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  • Author or Editor: Nicola Mason x
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The ability to genetically redirect the antigenic specificity of T cells using chimeric antigen receptors (CAR) has led to unprecedented durable clinical remissions in human patients with relapsed/refractory hematological malignancies. This remarkable advance in successful immune cell engineering has now led to investigations into the application of CAR–T-cell technology to treat nonmalignant diseases. The use of CAR-T cells to target and eliminate specific cell subsets involved in the pathogenesis of autoimmunity, fibrosis, senescence, and infectious disease represents a new direction for adoptive cell therapies. While the use of CAR-T cells for nonmalignant disease is still in its infancy, early reports of dramatic clinical responses to CAR-T cells targeting CD19+ B cells in patients with severe autoimmune disease raise the possibility that this approach could lead to durable remissions, eliminating the need for ongoing conventional immunosuppressive therapies. Excitingly, nonmalignant disease processes that may be addressed by CAR–T-cell therapy in humans also occur in our canine populations. Given that technologies for developing canine CAR constructs are now available, robust protocols have been described for generating canine CAR-T cells, and experience is being gathered with their clinical use in oncology, it is anticipated that CAR-T cells will soon enter the veterinary clinics for the treatment of debilitating nonmalignant diseases. Here, we provide a broad overview of CAR–T-cell therapies for nonmalignant diseases and extrapolate these advances into the veterinary space, highlighting areas in which canine CAR-T cells are poised to enter the clinics for the treatment of nonmalignant disease.

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in Journal of the American Veterinary Medical Association


Objective—To determine whether human CTLA4-Ig ([hu]CTLA4-Ig) inhibits costimulation-dependent lymphocyte proliferation in vitro, compare the effects of (hu)CTLA4-Ig with cyclosporine and steroids on CD4+ and CD8+ T-cell lymphocyte proliferation, and determine whether memory T-cell function remains intact in the presence of (hu)CTLA4-Ig.

Animals—29 cats.

Procedure—Peripheral blood mononuclear cells (PBMCs) were stimulated with concanavalin A (costimulation- dependent mitogen) or phorbol 12-myristate 13-acetate and ionomycin (costimulation independent mitogens) alone or in the presence of (hu)CTLA4-Ig, cyclosporine, or dexamethasone; effects of these treatments on lymphocyte proliferation were assessed by incorporation of thymidine labeled with tritium or flow cytometry. Antigen-specific proliferation was determined by stimulating PBMCs from 2 healthy cats seropositive for Toxoplasma gondii with soluble Toxoplasma antigen alone or in the presence of (hu)CTLA4-Ig or cyclosporine.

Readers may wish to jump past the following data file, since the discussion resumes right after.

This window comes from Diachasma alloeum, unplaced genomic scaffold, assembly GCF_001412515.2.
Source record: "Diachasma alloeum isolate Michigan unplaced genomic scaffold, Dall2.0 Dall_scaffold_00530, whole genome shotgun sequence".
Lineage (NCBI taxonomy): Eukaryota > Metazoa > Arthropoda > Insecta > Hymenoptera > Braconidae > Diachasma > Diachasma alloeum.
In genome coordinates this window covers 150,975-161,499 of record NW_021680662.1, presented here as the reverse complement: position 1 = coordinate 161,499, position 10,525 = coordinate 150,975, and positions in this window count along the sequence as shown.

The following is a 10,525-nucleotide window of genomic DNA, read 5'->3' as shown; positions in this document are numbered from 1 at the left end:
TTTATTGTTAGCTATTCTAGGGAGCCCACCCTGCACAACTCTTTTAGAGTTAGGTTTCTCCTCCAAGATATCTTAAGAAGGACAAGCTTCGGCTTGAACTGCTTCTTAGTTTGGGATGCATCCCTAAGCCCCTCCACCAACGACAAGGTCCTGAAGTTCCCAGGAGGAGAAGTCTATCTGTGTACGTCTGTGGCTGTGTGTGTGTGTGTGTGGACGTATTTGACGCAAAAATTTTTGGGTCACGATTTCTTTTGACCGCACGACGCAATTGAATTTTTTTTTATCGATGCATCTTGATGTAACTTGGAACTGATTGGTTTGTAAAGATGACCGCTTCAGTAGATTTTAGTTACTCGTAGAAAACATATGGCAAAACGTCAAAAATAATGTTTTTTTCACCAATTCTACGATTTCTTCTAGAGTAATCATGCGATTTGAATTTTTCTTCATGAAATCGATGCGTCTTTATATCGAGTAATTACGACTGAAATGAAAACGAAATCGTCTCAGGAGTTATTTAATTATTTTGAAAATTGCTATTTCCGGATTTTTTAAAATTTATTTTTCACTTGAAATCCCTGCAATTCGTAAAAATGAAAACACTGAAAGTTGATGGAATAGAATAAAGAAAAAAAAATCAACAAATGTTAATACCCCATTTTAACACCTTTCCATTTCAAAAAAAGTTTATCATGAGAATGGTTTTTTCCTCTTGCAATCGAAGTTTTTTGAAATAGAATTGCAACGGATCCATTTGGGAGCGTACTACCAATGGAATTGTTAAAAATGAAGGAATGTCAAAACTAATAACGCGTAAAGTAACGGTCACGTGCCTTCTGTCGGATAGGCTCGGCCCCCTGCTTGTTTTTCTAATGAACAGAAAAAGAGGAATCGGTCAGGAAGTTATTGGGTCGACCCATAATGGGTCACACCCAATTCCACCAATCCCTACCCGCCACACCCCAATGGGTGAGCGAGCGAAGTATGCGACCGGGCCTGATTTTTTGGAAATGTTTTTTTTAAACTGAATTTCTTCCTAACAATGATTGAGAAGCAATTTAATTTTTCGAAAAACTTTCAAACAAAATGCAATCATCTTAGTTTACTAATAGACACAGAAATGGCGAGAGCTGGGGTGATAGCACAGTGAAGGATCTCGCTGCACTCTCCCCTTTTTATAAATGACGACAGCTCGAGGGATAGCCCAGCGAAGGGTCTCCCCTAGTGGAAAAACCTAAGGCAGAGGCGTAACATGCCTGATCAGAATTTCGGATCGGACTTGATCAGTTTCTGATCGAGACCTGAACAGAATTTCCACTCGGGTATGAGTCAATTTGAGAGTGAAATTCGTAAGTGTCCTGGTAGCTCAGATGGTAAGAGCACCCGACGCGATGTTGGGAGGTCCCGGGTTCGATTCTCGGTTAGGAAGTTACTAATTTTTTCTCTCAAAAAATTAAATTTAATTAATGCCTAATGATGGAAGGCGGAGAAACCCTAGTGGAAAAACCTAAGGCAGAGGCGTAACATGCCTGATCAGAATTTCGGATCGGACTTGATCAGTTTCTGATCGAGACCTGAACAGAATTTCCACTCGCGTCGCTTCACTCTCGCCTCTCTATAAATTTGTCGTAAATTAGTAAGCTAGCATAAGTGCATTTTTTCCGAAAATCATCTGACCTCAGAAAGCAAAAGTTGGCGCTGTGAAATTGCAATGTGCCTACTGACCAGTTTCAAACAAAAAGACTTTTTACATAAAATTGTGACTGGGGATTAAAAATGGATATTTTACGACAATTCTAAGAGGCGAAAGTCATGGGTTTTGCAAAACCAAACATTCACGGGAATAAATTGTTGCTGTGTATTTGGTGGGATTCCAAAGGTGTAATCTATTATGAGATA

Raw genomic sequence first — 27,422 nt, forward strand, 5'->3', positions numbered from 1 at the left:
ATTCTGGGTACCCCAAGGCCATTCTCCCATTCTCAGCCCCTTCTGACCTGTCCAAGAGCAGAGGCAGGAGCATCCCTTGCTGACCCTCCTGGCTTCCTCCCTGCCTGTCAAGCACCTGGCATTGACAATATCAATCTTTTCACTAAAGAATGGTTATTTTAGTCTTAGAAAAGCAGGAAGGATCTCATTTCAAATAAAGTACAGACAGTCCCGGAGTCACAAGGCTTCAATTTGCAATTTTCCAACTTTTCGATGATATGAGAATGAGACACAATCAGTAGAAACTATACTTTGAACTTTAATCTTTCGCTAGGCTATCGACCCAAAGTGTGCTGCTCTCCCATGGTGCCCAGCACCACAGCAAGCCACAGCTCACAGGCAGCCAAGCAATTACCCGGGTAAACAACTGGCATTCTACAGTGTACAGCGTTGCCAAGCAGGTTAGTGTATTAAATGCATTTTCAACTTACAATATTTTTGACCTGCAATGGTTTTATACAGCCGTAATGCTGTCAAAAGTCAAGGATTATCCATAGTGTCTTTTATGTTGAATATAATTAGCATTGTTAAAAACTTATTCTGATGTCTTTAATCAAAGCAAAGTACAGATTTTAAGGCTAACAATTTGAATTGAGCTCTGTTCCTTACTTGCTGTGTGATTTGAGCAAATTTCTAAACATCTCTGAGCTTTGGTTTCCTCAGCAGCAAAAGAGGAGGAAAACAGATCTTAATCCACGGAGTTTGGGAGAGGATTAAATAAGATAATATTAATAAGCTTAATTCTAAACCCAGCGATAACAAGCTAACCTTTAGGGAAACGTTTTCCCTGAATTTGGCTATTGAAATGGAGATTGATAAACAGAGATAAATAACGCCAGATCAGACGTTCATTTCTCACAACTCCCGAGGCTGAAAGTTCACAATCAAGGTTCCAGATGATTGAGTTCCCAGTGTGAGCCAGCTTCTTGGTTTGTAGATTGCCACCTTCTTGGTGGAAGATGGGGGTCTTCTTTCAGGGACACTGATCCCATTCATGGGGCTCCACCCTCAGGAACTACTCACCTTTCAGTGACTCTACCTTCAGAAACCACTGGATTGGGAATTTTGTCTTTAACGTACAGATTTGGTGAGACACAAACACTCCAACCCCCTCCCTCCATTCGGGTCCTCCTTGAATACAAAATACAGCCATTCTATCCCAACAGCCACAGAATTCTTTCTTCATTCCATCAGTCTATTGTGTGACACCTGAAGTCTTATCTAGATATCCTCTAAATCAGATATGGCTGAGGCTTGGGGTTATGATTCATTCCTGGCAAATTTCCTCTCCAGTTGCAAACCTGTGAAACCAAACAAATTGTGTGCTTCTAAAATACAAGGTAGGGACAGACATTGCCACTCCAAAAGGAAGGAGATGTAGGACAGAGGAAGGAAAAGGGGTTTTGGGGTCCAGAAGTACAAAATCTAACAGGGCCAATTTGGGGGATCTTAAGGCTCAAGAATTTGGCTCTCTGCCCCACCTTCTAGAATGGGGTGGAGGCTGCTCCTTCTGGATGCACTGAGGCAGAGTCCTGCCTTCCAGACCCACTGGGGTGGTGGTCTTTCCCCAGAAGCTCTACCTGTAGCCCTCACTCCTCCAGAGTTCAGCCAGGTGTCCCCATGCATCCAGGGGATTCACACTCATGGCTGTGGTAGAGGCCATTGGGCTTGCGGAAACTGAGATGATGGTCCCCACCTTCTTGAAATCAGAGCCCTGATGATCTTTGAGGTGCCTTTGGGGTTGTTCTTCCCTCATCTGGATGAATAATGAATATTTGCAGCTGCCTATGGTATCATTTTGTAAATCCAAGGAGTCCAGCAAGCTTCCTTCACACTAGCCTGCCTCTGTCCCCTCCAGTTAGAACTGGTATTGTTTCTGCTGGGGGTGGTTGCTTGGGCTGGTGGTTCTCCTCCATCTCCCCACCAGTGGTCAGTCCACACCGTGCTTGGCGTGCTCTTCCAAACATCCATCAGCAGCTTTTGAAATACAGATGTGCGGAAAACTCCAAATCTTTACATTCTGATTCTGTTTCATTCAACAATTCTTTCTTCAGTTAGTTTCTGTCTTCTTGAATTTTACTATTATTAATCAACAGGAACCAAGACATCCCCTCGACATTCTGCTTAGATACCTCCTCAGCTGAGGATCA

Results—(hu)CTLA4-Ig inhibited costimulationdependent lymphocyte proliferation in vitro but had no effect on costimulation-independent lymphocyte proliferation. Compared with mitogen alone, (hu)CTLA4-Ig caused a significant decrease in responder frequency and proliferative capacity of CD4+ T cells; however, the effect on CD8+ T cells was not significant. Cyclosporine alone or with dexamethasone had a significantly greater suppressive effect on responder frequency and proliferative capacity of CD4+ and CD8+ T cells, compared with (hu)CTLA4-Ig. Compared with cyclosporine, (hu)CTLA4-Ig appeared to have a sparing effect on antigen-specific proliferation of memory CD4+ and CD8+ T cells.

Conclusions and Clinical Relevance—(hu)CTLA4-Ig selectively inhibited costimulation-dependent proliferation of lymphocytes in vitro and had a sparing effect on antigen-specific proliferation of memory cells. The specificity of its mechanism of action suggests that (hu)CTLA4-Ig may prevent allograft rejection but leave memory responses to previously encountered antigens intact. (Am J Vet Res 2005;66:483–492)

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in American Journal of Veterinary Research


Objective—To evaluate effects of apheresis on mesenchymal stem cells (MSCs) and compare those MSCs with MSCs obtained from adipose tissue or bone marrow (BM).

Sample Population—Samples obtained from 6 adult horses.

Procedures—Samples of blood from a peripheral vein, adipose tissue, and BM aspirate were obtained from each horse. Samples were processed via apheresis of blood and techniques reported elsewhere for adipose tissue and BM. Cultures were maintained until adherence and subsequently were subjected to differentiation protocols to evaluate adipogenic, osteoblastogenic, and chondrogenic potential.

Results—Apheresis product had a significantly higher mononuclear percentage, higher platelet count, and lower RBC count, compared with values for peripheral blood. No cell adherence to the tissue culture plates was detected for the apheresis product. Adherence was detected for 6 of 6 adipose-derived and 4 of 6 BM-derived samples. Variations in efficiency were detected for differentiation of adipose- and BM-derived cells into adipocytes, chondrocytes, and osteoblasts.

Conclusions and Clinical Relevance—Apheresis was able to concentrate mononuclear cells and reduce RBC contamination. However, the apheresis product was unable to adhere to the tissue culture plates. In matched horses, adipose- and BM-derived MSCs were capable of producing lipids, glycosaminoglycan, and mineral. The BM was vastly superior to adipose tissue as a source of MSCs with osteoblastogenic potential in matched horses. Additional studies will be necessary to optimize apheresis techniques for horses before peripheral blood can be considered a suitable source for multipotential cells for use in cell-based treatments.

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in American Journal of Veterinary Research